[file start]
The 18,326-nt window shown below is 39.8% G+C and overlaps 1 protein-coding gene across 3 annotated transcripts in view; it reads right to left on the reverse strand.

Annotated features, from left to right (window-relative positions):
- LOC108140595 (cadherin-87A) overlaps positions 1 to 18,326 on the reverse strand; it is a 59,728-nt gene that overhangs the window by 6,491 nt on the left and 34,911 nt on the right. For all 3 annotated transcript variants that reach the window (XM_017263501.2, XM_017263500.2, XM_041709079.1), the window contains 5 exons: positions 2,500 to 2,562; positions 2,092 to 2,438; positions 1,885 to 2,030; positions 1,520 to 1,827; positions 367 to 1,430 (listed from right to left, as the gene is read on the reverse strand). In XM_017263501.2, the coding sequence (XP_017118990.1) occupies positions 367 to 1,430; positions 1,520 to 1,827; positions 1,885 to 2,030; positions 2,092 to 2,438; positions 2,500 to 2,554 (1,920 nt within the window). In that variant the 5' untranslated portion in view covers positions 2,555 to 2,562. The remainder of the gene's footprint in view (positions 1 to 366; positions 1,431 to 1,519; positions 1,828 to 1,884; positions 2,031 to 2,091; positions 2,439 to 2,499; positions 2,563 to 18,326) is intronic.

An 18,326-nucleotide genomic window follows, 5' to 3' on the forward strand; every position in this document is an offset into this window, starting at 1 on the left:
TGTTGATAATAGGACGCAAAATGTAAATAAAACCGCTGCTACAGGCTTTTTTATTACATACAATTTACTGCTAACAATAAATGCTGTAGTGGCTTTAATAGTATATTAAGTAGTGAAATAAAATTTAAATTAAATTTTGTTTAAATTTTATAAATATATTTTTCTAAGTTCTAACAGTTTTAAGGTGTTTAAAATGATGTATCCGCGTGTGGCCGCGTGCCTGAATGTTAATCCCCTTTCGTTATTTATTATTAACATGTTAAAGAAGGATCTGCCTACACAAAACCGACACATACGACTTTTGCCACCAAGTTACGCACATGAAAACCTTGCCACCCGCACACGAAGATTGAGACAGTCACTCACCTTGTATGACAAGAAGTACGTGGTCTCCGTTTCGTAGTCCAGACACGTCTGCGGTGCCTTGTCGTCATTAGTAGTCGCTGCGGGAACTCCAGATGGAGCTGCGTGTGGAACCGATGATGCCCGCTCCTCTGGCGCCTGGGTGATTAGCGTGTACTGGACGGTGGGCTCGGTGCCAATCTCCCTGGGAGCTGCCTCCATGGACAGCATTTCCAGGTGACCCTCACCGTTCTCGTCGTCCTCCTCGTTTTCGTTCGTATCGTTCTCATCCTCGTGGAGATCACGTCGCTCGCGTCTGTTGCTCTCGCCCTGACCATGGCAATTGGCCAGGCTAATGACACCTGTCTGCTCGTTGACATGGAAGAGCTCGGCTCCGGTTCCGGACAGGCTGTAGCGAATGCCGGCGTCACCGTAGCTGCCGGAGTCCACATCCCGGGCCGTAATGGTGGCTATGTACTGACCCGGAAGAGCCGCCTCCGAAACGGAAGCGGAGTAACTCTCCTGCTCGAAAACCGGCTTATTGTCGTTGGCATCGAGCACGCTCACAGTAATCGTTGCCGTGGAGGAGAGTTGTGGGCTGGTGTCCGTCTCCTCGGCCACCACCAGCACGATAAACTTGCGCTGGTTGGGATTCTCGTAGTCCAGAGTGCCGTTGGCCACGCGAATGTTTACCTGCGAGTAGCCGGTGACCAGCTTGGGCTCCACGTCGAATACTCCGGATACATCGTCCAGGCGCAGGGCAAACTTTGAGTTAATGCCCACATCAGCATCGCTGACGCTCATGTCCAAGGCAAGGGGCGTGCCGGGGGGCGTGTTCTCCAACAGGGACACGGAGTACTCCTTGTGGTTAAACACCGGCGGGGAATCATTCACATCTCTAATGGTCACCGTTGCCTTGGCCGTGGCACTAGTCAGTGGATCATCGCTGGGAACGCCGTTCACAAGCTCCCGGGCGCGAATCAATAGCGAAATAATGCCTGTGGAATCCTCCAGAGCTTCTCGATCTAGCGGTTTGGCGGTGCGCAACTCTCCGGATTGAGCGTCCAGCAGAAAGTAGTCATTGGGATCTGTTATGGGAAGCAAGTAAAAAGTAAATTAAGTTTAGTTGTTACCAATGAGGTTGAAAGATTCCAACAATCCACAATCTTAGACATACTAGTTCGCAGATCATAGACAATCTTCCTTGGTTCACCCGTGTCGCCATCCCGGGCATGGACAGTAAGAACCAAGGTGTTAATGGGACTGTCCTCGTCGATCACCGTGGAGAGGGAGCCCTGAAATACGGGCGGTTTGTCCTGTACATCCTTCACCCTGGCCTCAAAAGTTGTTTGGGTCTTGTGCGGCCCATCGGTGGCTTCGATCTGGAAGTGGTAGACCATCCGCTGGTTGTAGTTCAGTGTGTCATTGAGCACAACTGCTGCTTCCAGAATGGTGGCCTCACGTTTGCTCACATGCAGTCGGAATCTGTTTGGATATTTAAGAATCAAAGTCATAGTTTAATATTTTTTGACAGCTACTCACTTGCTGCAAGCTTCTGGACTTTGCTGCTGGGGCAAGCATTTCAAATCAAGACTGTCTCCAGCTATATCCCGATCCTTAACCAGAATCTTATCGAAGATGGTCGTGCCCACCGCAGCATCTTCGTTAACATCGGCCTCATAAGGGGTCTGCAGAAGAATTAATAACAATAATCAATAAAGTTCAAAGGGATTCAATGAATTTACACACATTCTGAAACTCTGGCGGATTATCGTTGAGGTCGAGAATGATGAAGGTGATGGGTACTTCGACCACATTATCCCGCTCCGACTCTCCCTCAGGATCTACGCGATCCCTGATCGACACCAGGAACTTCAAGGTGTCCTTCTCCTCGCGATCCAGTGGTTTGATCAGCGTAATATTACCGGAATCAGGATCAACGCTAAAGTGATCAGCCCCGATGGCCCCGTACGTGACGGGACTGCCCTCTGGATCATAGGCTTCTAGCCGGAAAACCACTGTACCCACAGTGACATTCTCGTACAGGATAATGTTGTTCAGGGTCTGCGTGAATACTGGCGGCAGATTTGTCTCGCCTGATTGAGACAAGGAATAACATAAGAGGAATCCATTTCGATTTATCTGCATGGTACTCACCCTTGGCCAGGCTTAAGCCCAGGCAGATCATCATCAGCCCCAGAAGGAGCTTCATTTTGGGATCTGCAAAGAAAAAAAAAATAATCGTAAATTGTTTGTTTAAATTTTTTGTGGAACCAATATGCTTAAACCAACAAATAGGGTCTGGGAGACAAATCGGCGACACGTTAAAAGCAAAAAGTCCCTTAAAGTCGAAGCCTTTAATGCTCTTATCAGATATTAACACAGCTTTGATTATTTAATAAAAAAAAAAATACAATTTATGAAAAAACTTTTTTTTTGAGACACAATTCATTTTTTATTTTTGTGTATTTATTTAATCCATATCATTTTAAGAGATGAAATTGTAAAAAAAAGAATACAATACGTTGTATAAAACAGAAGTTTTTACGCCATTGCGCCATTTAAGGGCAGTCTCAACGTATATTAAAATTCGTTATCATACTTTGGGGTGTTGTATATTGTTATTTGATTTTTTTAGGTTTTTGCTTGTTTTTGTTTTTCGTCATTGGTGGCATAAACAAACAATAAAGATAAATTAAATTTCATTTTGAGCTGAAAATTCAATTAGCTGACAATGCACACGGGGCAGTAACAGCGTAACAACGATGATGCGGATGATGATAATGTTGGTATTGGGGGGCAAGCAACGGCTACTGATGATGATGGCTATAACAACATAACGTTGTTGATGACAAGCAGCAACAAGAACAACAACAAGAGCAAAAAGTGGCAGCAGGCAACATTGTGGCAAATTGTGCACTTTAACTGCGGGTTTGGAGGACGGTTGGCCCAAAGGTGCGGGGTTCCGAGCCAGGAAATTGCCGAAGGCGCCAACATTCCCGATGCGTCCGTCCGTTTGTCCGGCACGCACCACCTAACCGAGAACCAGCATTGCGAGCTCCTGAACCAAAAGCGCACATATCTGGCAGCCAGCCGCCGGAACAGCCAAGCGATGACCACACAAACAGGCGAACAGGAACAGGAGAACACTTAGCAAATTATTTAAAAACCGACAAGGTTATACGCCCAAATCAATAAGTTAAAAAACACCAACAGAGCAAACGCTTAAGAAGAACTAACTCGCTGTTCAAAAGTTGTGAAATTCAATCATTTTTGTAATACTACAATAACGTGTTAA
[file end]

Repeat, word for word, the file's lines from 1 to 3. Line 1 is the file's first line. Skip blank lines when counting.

The 18,326-nt window shown below is 39.8% G+C and overlaps 1 protein-coding gene across 3 annotated transcripts in view; it reads right to left on the reverse strand.

Annotated features, from left to right (window-relative positions):
- LOC108140595 (cadherin-87A) overlaps positions 1 to 18,326 on the reverse strand; it is a 59,728-nt gene that overhangs the window by 6,491 nt on the left and 34,911 nt on the right. For all 3 annotated transcript variants that reach the window (XM_017263501.2, XM_017263500.2, XM_041709079.1), the window contains 5 exons: positions 2,500 to 2,562; positions 2,092 to 2,438; positions 1,885 to 2,030; positions 1,520 to 1,827; positions 367 to 1,430 (listed from right to left, as the gene is read on the reverse strand). In XM_017263501.2, the coding sequence (XP_017118990.1) occupies positions 367 to 1,430; positions 1,520 to 1,827; positions 1,885 to 2,030; positions 2,092 to 2,438; positions 2,500 to 2,554 (1,920 nt within the window). In that variant the 5' untranslated portion in view covers positions 2,555 to 2,562. The remainder of the gene's footprint in view (positions 1 to 366; positions 1,431 to 1,519; positions 1,828 to 1,884; positions 2,031 to 2,091; positions 2,439 to 2,499; positions 2,563 to 18,326) is intronic.